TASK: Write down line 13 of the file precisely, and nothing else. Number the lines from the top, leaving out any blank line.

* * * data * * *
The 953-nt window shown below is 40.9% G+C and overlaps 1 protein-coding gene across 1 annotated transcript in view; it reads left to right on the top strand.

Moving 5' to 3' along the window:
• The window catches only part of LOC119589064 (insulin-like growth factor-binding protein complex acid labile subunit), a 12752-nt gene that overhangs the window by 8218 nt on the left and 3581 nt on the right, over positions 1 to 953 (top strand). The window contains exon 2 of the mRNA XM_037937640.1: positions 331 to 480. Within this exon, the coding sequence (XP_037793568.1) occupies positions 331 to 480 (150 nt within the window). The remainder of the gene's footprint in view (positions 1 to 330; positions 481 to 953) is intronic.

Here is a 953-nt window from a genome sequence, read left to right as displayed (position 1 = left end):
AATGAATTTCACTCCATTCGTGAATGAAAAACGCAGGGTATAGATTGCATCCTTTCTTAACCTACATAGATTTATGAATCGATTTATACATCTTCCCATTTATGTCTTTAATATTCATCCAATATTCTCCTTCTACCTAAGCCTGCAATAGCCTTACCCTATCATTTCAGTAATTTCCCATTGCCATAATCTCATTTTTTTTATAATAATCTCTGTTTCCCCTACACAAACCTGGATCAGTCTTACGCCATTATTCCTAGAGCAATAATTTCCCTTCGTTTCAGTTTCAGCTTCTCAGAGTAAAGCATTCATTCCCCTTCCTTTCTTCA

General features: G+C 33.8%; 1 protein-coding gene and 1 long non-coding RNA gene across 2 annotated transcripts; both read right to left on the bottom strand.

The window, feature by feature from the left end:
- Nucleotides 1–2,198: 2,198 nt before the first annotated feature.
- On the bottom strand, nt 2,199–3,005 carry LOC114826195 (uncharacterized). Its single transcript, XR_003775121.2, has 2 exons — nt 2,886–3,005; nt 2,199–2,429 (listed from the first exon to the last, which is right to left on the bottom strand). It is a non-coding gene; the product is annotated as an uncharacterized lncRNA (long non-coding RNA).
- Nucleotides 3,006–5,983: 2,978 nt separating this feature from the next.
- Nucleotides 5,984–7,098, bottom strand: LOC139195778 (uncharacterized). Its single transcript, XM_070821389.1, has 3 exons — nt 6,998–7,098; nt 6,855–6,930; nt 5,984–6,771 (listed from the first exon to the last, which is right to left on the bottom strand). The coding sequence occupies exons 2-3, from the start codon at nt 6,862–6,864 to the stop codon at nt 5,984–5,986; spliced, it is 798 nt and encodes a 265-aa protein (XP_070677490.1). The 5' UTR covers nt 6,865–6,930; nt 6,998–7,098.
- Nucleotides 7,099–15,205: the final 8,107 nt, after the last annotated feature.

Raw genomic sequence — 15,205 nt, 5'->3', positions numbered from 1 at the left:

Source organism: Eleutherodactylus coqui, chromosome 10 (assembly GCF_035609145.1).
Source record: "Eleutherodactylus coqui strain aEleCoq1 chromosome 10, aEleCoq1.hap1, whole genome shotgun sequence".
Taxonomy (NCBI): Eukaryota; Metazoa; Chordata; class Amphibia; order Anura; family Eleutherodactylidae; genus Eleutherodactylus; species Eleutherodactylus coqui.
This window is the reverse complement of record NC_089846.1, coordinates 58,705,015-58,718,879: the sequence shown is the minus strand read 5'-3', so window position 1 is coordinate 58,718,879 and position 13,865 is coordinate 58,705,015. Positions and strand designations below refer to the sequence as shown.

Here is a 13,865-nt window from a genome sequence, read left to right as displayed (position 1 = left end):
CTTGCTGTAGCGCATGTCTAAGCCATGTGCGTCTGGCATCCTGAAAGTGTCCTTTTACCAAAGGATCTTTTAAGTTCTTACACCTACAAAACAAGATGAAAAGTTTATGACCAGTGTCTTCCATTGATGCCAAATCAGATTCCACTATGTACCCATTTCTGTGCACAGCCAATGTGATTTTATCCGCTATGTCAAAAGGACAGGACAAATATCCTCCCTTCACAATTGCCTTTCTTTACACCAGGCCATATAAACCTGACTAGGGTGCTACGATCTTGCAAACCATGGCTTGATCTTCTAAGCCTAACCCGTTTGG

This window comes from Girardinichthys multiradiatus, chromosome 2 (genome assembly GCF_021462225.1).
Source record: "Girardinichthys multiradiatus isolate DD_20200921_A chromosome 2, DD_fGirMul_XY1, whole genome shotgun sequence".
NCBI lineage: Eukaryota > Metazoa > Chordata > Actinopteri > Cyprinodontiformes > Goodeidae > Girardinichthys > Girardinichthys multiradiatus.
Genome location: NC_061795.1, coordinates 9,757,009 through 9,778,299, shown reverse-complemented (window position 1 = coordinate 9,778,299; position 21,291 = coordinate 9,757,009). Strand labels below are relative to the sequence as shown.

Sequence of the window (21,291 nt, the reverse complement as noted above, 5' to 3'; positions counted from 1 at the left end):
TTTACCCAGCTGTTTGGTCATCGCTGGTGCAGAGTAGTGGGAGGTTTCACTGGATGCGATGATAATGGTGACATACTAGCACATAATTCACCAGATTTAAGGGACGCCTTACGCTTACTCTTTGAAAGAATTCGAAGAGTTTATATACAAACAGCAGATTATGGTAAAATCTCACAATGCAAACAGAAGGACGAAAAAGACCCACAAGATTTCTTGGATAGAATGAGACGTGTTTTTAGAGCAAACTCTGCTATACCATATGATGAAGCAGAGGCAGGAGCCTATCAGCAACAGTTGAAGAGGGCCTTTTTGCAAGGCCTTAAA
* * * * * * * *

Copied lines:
Raw genomic sequence — 15,205 nt, 5'->3', positions numbered from 1 at the left: